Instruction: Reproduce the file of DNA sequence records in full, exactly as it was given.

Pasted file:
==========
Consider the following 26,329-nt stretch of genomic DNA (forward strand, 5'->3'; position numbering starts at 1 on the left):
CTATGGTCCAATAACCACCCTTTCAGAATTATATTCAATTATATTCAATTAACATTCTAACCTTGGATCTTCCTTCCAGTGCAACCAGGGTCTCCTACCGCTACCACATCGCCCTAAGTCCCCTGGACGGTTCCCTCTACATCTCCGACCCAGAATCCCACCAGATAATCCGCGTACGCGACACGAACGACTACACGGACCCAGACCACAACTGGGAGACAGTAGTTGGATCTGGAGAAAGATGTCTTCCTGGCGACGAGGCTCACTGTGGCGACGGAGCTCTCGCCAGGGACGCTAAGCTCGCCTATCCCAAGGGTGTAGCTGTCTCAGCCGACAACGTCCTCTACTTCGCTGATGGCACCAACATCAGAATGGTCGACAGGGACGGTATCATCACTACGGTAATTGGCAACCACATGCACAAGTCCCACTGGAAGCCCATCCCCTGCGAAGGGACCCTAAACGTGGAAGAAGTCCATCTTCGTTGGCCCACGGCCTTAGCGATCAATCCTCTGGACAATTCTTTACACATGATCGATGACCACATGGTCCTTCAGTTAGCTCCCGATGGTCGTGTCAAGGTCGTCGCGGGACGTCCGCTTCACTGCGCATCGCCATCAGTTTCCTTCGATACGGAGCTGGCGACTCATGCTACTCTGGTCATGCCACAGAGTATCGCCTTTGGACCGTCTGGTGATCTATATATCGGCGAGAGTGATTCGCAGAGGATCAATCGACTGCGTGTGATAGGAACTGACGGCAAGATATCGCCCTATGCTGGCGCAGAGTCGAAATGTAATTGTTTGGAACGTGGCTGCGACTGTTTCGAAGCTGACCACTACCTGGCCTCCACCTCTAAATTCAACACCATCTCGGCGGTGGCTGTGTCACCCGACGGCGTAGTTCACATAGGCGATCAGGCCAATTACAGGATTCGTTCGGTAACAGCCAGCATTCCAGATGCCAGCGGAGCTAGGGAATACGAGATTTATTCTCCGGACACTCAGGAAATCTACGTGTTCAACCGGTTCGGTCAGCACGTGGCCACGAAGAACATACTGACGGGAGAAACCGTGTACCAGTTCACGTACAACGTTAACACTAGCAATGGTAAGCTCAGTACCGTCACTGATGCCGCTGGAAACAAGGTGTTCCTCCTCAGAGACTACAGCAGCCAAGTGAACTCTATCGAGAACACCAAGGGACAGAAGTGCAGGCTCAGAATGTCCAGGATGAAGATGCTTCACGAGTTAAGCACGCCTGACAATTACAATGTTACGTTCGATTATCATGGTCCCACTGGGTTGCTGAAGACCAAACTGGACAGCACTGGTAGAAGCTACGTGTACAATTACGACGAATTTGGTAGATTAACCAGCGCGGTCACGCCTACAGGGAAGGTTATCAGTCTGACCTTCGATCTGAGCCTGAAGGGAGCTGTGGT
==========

Consider the following 26,329-nt stretch of genomic DNA (forward strand, 5'->3'; position numbering starts at 1 on the left):
CTATGGTCCAATAACCACCCTTTCAGAATTATATTCAATTATATTCAATTAACATTCTAACCTTGGATCTTCCTTCCAGTGCAACCAGGGTCTCCTACCGCTACCACATCGCCCTAAGTCCCCTGGACGGTTCCCTCTACATCTCCGACCCAGAATCCCACCAGATAATCCGCGTACGCGACACGAACGACTACACGGACCCAGACCACAACTGGGAGACAGTAGTTGGATCTGGAGAAAGATGTCTTCCTGGCGACGAGGCTCACTGTGGCGACGGAGCTCTCGCCAGGGACGCTAAGCTCGCCTATCCCAAGGGTGTAGCTGTCTCAGCCGACAACGTCCTCTACTTCGCTGATGGCACCAACATCAGAATGGTCGACAGGGACGGTATCATCACTACGGTAATTGGCAACCACATGCACAAGTCCCACTGGAAGCCCATCCCCTGCGAAGGGACCCTAAACGTGGAAGAAGTCCATCTTCGTTGGCCCACGGCCTTAGCGATCAATCCTCTGGACAATTCTTTACACATGATCGATGACCACATGGTCCTTCAGTTAGCTCCCGATGGTCGTGTCAAGGTCGTCGCGGGACGTCCGCTTCACTGCGCATCGCCATCAGTTTCCTTCGATACGGAGCTGGCGACTCATGCTACTCTGGTCATGCCACAGAGTATCGCCTTTGGACCGTCTGGTGATCTATATATCGGCGAGAGTGATTCGCAGAGGATCAATCGACTGCGTGTGATAGGAACTGACGGCAAGATATCGCCCTATGCTGGCGCAGAGTCGAAATGTAATTGTTTGGAACGTGGCTGCGACTGTTTCGAAGCTGACCACTACCTGGCCTCCACCTCTAAATTCAACACCATCTCGGCGGTGGCTGTGTCACCCGACGGCGTAGTTCACATAGGCGATCAGGCCAATTACAGGATTCGTTCGGTAACAGCCAGCATTCCAGATGCCAGCGGAGCTAGGGAATACGAGATTTATTCTCCGGACACTCAGGAAATCTACGTGTTCAACCGGTTCGGTCAGCACGTGGCCACGAAGAACATACTGACGGGAGAAACCGTGTACCAGTTCACGTACAACGTTAACACTAGCAATGGTAAGCTCAGTACCGTCACTGATGCCGCTGGAAACAAGGTGTTCCTCCTCAGAGACTACAGCAGCCAAGTGAACTCTATCGAGAACACCAAGGGACAGAAGTGCAGGCTCAGAATGTCCAGGATGAAGATGCTTCACGAGTTAAGCACGCCTGACAATTACAATGTTACGTTCGATTATCATGGTCCCACTGGGTTGCTGAAGACCAAACTGGACAGCACTGGTAGAAGCTACGTGTACAATTACGACGAATTTGGTAGATTAACCAGCGCGGTCACGCCTACAGGGAAGGTTATCAGTCTGACCTTCGATCTGAGCCTGAAGGGAGCTGTGGT